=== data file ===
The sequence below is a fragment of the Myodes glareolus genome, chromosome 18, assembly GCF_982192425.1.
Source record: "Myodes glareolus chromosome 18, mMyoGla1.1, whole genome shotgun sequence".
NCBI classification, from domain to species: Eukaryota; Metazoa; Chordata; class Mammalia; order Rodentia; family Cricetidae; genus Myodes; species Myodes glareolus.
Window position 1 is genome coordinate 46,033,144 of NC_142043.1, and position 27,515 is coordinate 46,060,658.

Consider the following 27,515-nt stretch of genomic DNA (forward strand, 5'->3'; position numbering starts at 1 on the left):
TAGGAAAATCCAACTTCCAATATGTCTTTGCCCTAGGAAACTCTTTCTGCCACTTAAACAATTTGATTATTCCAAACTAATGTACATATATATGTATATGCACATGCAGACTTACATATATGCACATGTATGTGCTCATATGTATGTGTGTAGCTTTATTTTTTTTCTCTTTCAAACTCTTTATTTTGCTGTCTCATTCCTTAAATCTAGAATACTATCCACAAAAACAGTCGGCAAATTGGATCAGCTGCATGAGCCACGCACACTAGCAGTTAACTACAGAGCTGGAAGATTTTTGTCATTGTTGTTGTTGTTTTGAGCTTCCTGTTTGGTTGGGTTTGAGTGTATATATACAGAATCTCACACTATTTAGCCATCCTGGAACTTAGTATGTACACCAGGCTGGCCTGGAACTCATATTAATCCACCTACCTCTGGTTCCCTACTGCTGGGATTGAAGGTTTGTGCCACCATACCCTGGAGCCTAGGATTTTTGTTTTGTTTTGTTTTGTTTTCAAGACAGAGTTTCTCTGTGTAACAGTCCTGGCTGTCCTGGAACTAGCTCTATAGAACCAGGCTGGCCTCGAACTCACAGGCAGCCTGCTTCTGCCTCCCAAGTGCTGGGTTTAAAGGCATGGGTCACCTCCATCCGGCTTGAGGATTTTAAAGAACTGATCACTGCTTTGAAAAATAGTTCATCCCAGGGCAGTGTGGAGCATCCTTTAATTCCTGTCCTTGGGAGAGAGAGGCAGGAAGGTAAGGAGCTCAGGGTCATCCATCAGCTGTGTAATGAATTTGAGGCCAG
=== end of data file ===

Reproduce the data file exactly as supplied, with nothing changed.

The sequence below is a fragment of the Myodes glareolus genome, chromosome 18, assembly GCF_982192425.1.
Source record: "Myodes glareolus chromosome 18, mMyoGla1.1, whole genome shotgun sequence".
NCBI classification, from domain to species: Eukaryota; Metazoa; Chordata; class Mammalia; order Rodentia; family Cricetidae; genus Myodes; species Myodes glareolus.
Window position 1 is genome coordinate 46,033,144 of NC_142043.1, and position 27,515 is coordinate 46,060,658.

Consider the following 27,515-nt stretch of genomic DNA (forward strand, 5'->3'; position numbering starts at 1 on the left):
TAGGAAAATCCAACTTCCAATATGTCTTTGCCCTAGGAAACTCTTTCTGCCACTTAAACAATTTGATTATTCCAAACTAATGTACATATATATGTATATGCACATGCAGACTTACATATATGCACATGTATGTGCTCATATGTATGTGTGTAGCTTTATTTTTTTTCTCTTTCAAACTCTTTATTTTGCTGTCTCATTCCTTAAATCTAGAATACTATCCACAAAAACAGTCGGCAAATTGGATCAGCTGCATGAGCCACGCACACTAGCAGTTAACTACAGAGCTGGAAGATTTTTGTCATTGTTGTTGTTGTTTTGAGCTTCCTGTTTGGTTGGGTTTGAGTGTATATATACAGAATCTCACACTATTTAGCCATCCTGGAACTTAGTATGTACACCAGGCTGGCCTGGAACTCATATTAATCCACCTACCTCTGGTTCCCTACTGCTGGGATTGAAGGTTTGTGCCACCATACCCTGGAGCCTAGGATTTTTGTTTTGTTTTGTTTTGTTTTCAAGACAGAGTTTCTCTGTGTAACAGTCCTGGCTGTCCTGGAACTAGCTCTATAGAACCAGGCTGGCCTCGAACTCACAGGCAGCCTGCTTCTGCCTCCCAAGTGCTGGGTTTAAAGGCATGGGTCACCTCCATCCGGCTTGAGGATTTTAAAGAACTGATCACTGCTTTGAAAAATAGTTCATCCCAGGGCAGTGTGGAGCATCCTTTAATTCCTGTCCTTGGGAGAGAGAGGCAGGAAGGTAAGGAGCTCAGGGTCATCCATCAGCTGTGTAATGAATTTGAGGCCAG